‘It’s about the size of your heart’: Why Kansas City could be a 2026 World Cup host

·7 min read

Smack in the middle of the Power & Light District is the open-air area known as KC Live!, which bills itself as the “The Heartbeat of Kansas City” and has very much pulsated that part to the outer world during any number of U.S. men’s and women’s soccer matches.

So on a gorgeous Thursday afternoon, it sure was an appropriate scene to try to bring the world to us with the ultimate event, one that could have unprecedented implications for the region. Which is why they made it the spot for a news conference-transitioning-into-a-Joe’s Kansas City Bar-B-Que luncheon for the FIFA delegation on its site visit to evaluate Kansas City’s bid to be one of 11 U.S. cities (among 17 in consideration) selected to host 2026 World Cup games.

But the visit around the area hardly was happening in a vacuum or starting from scratch. It was the culmination of months and months of exhaustive and painstaking work by the bid committee led by director Katherine Fox and constant interaction with FIFA.

And then some, including time FIFA spent on this day visiting with numerous local dignitaries that included Mayor Quinton Lucas, Jackson County executive Frank White and bid committee members Clark Hunt, John Sherman, Cliff Illig and Chris and Angie Long — leaders of the Chiefs, Royals, Sporting KC and KC NWSL, respectively.

Long as the journey has been, though, this in many ways was the last chance to strike a bid-winning impression — one that Kansas City has ample reason to feel good about but simply can’t relax about as it awaits an answer in early 2022.

“It feels like the bow on the box,” Kansas City Sports Commission president Kathy Nelson said. “Like, this is our signature. Here’s what we are, and here’s our heart. We’re wearing our hearts on our sleeves today, and this is what our community can do.”

As we conjured visions of the prospective impact on Kansas City if it were to be part of the world’s biggest and most compelling sporting event, it was natural to think of “what our community can do” in the context of where we stood: nestled in an area that was a hollowed-out husk of the city before the visionary (and steep) move to build the Sprint Center (now the T-Mobile Center) spurred development that transformed downtown.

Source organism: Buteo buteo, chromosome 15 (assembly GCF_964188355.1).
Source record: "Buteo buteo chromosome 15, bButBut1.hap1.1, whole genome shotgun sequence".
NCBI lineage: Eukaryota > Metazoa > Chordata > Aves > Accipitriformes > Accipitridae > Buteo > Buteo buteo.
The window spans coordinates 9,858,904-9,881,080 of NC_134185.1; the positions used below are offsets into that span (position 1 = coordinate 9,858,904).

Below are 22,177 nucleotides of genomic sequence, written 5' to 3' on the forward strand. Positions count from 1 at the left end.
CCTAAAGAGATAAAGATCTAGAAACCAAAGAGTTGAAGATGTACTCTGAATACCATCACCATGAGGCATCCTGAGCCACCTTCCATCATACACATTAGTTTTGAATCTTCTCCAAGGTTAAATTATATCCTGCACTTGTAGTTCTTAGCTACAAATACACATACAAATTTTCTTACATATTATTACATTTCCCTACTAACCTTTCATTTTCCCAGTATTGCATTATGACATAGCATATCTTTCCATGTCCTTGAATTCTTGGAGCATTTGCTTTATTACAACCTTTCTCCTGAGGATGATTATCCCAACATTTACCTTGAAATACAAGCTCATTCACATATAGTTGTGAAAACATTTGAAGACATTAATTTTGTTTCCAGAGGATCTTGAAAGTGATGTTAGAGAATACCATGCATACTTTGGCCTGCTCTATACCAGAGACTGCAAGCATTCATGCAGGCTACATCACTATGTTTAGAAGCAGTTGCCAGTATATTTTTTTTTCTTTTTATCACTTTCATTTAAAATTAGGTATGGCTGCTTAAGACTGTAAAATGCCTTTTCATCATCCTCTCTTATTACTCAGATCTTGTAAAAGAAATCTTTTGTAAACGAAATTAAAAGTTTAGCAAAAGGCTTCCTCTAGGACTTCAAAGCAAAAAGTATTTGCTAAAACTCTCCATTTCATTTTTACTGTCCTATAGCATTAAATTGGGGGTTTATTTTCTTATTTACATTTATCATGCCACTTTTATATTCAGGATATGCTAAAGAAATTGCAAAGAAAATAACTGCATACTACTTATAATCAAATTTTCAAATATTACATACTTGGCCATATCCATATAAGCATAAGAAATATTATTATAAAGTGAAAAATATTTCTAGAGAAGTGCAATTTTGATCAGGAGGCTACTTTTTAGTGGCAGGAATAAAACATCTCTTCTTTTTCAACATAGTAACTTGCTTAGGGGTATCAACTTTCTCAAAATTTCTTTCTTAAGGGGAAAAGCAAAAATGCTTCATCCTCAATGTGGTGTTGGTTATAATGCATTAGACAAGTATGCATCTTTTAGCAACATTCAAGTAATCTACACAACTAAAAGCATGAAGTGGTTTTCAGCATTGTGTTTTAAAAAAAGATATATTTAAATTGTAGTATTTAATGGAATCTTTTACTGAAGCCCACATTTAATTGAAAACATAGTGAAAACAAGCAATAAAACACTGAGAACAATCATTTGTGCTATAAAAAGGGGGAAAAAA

That in turn became an energizing epicenter of a soccer-crazed area and the foundation for this momentous opportunity, which one study shows could generate as much as $620 million in incremental economic revenue for a host city. It also could lure tens of thousands of people here from all over the globe and, in fact, make us visible in ways we’ve never been viewed before.

For some context on its scope and scale: If Patrick Mahomes became a global commodity and our face to the world after the Chiefs won Super Bowl LIV before an estimated 102.1 million viewers worldwide, consider that FIFA’s records show that a cumulative 3.572 billion watched the 2018 World Cup in Russia.

But upside that those elements might represent (and as hazily as they can be determined), the notion is endlessly enticing because of what it could do for us all before, during and after.

With a new airport by all indications on schedule to open in 2023 and a downtown ballpark in the next few years a very realistic possibility and an expanded streetcar system being built, this would be an exclamation point for a city on the move (even if you might want to avoid some parts of Main Street until the streetcar is done).

A winning World Cup bid would by necessity feature further transportation upgrades among other civic legacies with a chance to stimulate more growth and business.

Moreover, the bi-state nature of the bid, including support from the state of Kansas and such facilities as the gleaming Compass Minerals National Performance Center in Kansas City, Kansas, perhaps can set a tone for a future in which State Line Road is seen more as a connector than a divider — which Nelson perceives it to be for this bid.